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“Bite-Size Bits of Local, National, and Global History”
“Bite-Size Bits of Local, National, and Global History”
Baltimore, Maryland — The American Northeast (Mid-Atlantic)
 

Seven-Foot Knoll Lighthouse

 
 
Seven-Foot Knoll Lighthouse Marker image. Click for full size.
By William Pfingsten, March 8, 2008
1. Seven-Foot Knoll Lighthouse Marker
Inscription. Seven-foot knoll lighthouse was the second screwpile structure to be built by the U.S. Lighthouse Service. It was originally located 15 miles southeast of this location. The 42 foot high round screwpile lighthouse was completed by the Baltimore "ironfounders" firm of Murray and Hazelhurst in 1856 at a cost of more than $30,000. It was constructed of rolled-iron plates, drilled and riveted together and supported on nine cast-iron screwpiles. The screwpiles eliminated the need for an underwater masonry foundation.
The light at Seven-Foot Knoll marked the outer entrance to Baltimore's busy harbor. It was manned from 1856 until 1948, when the Coast Guard automated the lighthouse. In 1988, Seven-Foot Knoll lighthouse was officially retired. With the help of a barge and a 400 ton crane, the screwpile lighthouse was moved to Pier 5 in Baltimore's Inner Harbor. Today this lighthouse is a National Historic Seaport landmark welcoming visitors daily
 
Erected by National Historic Seaport of Baltimore.
 
Location. 39° 17.027′ N, 76° 36.327′ W. Marker is in Baltimore, Maryland. Marker can be reached from Eastern Avenue. Touch for map. Marker and Lighthouse are located on Pier 5 of Baltimore's Inner Harbor. Marker is in this post office area: Baltimore MD 21202, United States of America.
 
Other nearby markers.
Seven-Foot Knoll Lighthouse Marker image. Click for full size.
By Craig Swain, May 16, 2010
2. Seven-Foot Knoll Lighthouse Marker
At least 8 other markers are within walking distance of this marker. Living Classrooms Foundation (a few steps from this marker); The Coast Guard Cutter Taney (about 500 feet away, measured in a direct line); Water Power: Baltimore's Economic Engine (about 600 feet away); Baltimore Public Works Museum (about 700 feet away); Christopher Columbus Memorial (about 800 feet away); Baltimore Riot Trail (approx. 0.2 miles away); President Street Station (approx. 0.2 miles away); a different marker also named Baltimore Riot Trail (approx. 0.2 miles away). Touch for a list and map of all markers in Baltimore.
 
Categories. LandmarksMan-Made FeaturesNotable BuildingsWaterways & Vessels
 
Seven-Foot Knoll Lighthouse image. Click for full size.
By William Pfingsten, March 8, 2008
3. Seven-Foot Knoll Lighthouse
The lighthouse is open to the public for a fee.
Seven-Foot Knoll Lighthouse - Description at Base of Lighthouse image. Click for full size.
By William Pfingsten, March 8, 2008
4. Seven-Foot Knoll Lighthouse - Description at Base of Lighthouse
Seven-Foot Knoll Lighthouse was built in 1856 and stood at the entrance to Baltimore Harbor for 134 years. The oldest surviving screwpile lighthouse and the only one employing caisson construction, the house is a cylinder of rolled iron plates from the Murray and Hazelhurst foundry in Baltimore.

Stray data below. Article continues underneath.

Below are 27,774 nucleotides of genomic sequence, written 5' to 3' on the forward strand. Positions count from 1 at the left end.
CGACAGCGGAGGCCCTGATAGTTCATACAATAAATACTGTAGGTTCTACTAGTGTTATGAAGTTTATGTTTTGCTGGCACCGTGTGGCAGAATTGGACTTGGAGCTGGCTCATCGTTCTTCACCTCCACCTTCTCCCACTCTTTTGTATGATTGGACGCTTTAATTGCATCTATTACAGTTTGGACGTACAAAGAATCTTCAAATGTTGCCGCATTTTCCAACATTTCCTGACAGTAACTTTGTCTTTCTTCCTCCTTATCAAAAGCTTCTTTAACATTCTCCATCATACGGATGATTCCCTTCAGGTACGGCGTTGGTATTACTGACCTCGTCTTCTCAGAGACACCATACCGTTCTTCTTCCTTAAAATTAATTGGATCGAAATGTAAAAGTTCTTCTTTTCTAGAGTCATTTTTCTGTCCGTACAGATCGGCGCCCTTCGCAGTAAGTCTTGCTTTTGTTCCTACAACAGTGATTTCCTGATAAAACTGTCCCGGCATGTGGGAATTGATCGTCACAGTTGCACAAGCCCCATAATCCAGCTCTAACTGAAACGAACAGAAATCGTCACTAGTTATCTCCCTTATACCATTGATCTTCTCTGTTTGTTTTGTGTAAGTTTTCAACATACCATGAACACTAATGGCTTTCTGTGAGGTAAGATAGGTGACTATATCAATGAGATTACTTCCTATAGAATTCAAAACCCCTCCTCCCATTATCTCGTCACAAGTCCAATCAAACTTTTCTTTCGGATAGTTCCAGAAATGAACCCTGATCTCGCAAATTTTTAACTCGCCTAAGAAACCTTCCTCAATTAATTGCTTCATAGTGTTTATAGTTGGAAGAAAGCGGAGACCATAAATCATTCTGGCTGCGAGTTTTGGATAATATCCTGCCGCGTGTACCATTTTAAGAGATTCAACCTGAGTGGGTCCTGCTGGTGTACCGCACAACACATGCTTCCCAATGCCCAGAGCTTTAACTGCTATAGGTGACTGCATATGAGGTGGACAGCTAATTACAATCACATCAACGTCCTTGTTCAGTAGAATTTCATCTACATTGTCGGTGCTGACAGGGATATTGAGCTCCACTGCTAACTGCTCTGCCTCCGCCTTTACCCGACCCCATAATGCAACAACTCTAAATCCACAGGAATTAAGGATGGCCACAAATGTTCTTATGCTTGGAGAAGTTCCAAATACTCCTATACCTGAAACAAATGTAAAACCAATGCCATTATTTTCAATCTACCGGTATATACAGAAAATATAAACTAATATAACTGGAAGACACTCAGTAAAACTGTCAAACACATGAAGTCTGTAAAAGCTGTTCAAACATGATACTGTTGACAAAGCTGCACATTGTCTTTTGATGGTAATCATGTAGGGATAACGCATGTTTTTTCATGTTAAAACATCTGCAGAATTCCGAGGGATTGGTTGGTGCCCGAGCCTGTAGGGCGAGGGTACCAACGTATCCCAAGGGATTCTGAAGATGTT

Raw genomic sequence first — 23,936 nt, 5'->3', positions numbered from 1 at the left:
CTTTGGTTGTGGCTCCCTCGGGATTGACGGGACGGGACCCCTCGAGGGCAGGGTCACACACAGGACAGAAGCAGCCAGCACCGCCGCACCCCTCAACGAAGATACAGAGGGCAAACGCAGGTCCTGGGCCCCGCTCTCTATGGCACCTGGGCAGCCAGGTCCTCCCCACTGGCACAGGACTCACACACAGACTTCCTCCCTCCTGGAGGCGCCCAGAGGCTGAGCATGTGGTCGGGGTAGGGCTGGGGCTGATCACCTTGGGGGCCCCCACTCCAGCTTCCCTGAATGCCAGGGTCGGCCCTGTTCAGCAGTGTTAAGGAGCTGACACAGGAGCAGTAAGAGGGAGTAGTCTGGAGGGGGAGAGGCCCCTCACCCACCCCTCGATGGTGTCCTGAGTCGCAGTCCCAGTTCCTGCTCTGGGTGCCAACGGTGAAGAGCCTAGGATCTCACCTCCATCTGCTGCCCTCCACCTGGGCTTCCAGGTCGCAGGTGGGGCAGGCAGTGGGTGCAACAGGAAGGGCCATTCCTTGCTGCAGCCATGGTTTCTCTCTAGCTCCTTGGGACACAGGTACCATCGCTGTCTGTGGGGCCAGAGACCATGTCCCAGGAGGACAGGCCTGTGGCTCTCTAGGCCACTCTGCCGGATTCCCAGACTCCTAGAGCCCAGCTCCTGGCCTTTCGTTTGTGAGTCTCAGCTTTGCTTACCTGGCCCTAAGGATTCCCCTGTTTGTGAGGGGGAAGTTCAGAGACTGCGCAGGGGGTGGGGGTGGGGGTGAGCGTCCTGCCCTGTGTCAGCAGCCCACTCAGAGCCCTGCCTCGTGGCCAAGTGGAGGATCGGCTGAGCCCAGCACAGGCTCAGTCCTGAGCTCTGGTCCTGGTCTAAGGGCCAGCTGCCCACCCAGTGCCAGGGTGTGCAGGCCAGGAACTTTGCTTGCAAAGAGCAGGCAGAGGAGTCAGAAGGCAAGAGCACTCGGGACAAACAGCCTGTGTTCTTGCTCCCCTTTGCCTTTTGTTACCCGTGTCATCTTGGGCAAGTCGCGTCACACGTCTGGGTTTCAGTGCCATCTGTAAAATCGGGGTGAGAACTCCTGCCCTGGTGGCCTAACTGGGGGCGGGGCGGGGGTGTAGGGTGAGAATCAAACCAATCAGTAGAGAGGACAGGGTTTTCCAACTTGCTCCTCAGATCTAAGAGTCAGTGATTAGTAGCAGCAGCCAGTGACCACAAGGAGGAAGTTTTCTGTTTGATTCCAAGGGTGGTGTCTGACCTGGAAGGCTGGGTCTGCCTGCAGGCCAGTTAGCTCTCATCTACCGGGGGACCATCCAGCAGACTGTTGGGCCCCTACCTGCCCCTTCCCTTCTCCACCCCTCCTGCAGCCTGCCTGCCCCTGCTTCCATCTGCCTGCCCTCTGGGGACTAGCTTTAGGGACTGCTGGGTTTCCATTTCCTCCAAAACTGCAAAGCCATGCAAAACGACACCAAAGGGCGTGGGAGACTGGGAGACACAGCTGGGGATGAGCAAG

For many years, the lighthouse keeper and his family lived in the lighthouse year-round. Livestock were kept on the platform beneath the structure, open in summer and enclosed in winter. Next to the livestock pen was the privy. Rainwater was collected from the roof and directed by downspouts to water storage tanks inside. A dory was kept on davits for family trips to shore.
The US Coast Guard donated the structure to the City of Baltimore in 1986. With a $200,000 grant from Wheelabrator Technologies Inc., Mayor William Donald Schaefer initiated a restoration and preservation project led by Center City Inner Harbor Management and community volunteers.
A giant barge crane moved the lighthouse to its location on Pier 5 in November of 1988. Restoration work was begun by a volunteer task force led by Lady Maryland Foundation, students from the Baltimore City Futures Program, descendants of Lighthouse Keeper Thomas Steinhise, and workers from Wheelabrator Technologies. Volunteers scraped, cleaned, sanded and painted while City of Baltimore crews worked on electrical, plumbing and heavy construction jobs. The restored lighthouse was placed on the National Register of Historic Places on August 22, 1989.
Seven-Foot Knoll Lighthouse now serves as a public museum and headquarters for programs. You are welcome to visit the Steinhise Exhibit Gallery and enjoy the view from the observation deck.
We salute all who brought this wonderful treasure to our Inner Harbor Family.
Kurt Schmoke, Mayor
City of Baltimore
April 23, 1990
 
 
Credits. This page was last revised on June 16, 2016. This page originally submitted on March 10, 2008, by Bill Pfingsten of Bel Air, Maryland. This page has been viewed 2,308 times since then and 48 times this year. Last updated on April 23, 2013. Photos:   1. submitted on March 10, 2008, by Bill Pfingsten of Bel Air, Maryland.   2. submitted on August 24, 2010, by Craig Swain of Leesburg, Virginia.   3, 4. submitted on March 10, 2008, by Bill Pfingsten of Bel Air, Maryland.
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